LONDON — A British legislator has a question for Prime Minister David Cameron: Are you a man or a mouse?
In the sort of blunt language usually thrown at other parties, a member of Cameron's Conservative Party challenged his leader to be a man and get cracking on expanding Heathrow Airport.
Tuesday's blast from Tim Yeo, a long-serving member of Parliament and chairman of the Energy and Climate Change Committee, was the rudest shot yet in a campaign by airlines, business groups and unions demanding that Cameron ditch his opposition to a third runway at Heathrow, Europe's busiest airport, serving 70 million passengers a year.
"The prime minister must ask himself whether he is man or mouse," Yeo wrote in The Daily Telegraph, a Conservative-supporting newspaper that splashed the question in a front-page headline.
Opposition to the third runway was Cameron's initiative four years ago as he worked to make his party appear more sensitive to environmental issues. Justine Greening, Cameron's transport secretary, supports her constituents in west London in opposing another runway.
Greening's department is launching a consultation to set long-term goals for preserving London's status as an aviation hub. Conclusions would be published in March, and only then would the department look at specific moves to increase capacity.
The recent pressure on Cameron is partly in anticipation of a shuffle of Cabinet positions. Dismissing Greening, say some Conservatives, would be a strong early signal that the third runway project is back on.
"Does he want to be another Harold Macmillan (prime minister 1957-1963), presiding over a dignified slide towards insignificance? Or is there somewhere in his heart ... a trace of (Margaret) Thatcher, determined to reverse the direction of our ship?" Yeo wrote in his op-ed piece.
Cameron's office said the prime minister would keep his promise to oppose a third runway during the life of the coalition government, which is due to end in 2015.
"We don't see the argument for a third runway," a spokeswoman for Cameron said, speaking on condition of anonymity.
The Institute of Directors, representing 38,000 directors of U.K. businesses, weighed in to support Yeo.
"There is no doubt that we need more airport capacity, and the longer the government delays deciding where it will be, the more chances for trade we will miss," said Simon Walker, the Institute's director general.
British Airways, the biggest tenant at Heathrow, has been equally forceful in pressing Cameron to change direction.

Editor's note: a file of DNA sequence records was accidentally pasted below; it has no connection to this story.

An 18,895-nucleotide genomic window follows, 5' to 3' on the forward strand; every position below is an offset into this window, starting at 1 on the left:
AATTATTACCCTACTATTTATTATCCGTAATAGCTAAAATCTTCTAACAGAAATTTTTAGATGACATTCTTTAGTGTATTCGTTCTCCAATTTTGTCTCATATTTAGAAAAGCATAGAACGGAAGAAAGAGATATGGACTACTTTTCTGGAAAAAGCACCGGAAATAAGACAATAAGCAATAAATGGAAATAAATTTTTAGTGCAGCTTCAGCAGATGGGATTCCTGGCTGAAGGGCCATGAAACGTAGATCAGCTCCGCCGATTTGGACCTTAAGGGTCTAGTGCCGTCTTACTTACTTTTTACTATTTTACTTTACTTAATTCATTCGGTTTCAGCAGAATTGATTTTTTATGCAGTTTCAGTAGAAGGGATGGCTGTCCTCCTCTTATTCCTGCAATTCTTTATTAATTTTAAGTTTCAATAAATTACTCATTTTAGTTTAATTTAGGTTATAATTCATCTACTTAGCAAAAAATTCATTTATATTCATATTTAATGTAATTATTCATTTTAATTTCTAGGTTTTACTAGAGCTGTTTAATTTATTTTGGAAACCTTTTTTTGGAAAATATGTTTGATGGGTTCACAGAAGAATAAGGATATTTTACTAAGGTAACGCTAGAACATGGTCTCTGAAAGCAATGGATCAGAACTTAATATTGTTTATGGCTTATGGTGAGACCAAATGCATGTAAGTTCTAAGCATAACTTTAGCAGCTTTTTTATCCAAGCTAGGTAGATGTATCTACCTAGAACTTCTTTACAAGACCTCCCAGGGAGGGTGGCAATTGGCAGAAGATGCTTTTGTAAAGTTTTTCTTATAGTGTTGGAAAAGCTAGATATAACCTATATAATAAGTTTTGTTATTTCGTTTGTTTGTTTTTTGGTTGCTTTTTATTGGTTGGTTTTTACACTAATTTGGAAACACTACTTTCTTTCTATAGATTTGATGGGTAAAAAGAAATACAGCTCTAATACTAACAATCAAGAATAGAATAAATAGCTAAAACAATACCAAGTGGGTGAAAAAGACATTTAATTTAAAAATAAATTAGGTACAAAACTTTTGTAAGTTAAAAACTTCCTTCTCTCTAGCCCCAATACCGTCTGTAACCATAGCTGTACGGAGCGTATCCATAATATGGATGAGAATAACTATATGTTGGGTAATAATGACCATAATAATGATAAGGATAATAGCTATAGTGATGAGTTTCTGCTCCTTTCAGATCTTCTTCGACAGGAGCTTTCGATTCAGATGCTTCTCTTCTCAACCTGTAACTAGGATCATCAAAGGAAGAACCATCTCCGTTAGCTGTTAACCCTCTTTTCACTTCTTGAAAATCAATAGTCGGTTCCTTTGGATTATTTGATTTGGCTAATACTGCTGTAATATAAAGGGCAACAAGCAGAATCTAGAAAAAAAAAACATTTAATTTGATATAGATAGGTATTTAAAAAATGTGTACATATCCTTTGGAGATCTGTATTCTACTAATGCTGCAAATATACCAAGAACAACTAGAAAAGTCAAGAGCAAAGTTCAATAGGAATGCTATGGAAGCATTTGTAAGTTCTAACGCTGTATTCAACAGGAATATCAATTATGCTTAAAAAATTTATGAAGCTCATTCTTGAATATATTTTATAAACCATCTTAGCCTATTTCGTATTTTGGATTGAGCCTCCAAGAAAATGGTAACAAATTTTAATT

"I don't believe this government has the political will to address the issues," Willie Walsh, chief executive of International Airlines Group, BA's owner, said last month.
"David Cameron seems a lot happier clapping and cheering for (Olympic) gold medals than dealing with tough, long-term economic challenges," Walsh said in the interview with the Financial Times.
London Mayor Boris Johnson, a potential rival to Cameron, wants to build an entirely new airport — dubbed "Boris Island" — east of London near the mouth of the River Thames. "Heathrow is fundamentally not the place" for expansion, he has said.
Heathrow, the hub of long-haul flights, is operating at capacity, with 1,300 landings and takeoffs every day.
Whatever happens, airlines could not expect any additional capacity at Heathrow or any other London airport before 2020.
For Cameron, it's a tough and immediate issue.
Gordon Brown's Labour government approved a third runway for Heathrow in 2009, in the face of loud opposition from people living around the airport.
Cameron canceled the project when he formed a government following the 2010 election, and no third runway is part of his coalition agreement with the Liberal Democrats. Labour's new leader, Ed Miliband, has reversed his party's support for a third runway as well.
Business groups back the third runway as job-creating economic boost for the flat-lining British economy. There are worries that Heathrow is losing ground against continental competitors such as Frankfurt airport and Paris' Charles de Gaulle airport.
Conservative legislators such as Yeo are also likely to worry about their party's poll standing, roughly 10 points behind Labour through the summer.
A study published by the British Chambers of Commerce earlier this year claimed that a third runway would add 30 billion pounds ($48 billion) a year to the U.K. economy, and that every year of delay cost the nation about 1 billion pounds.
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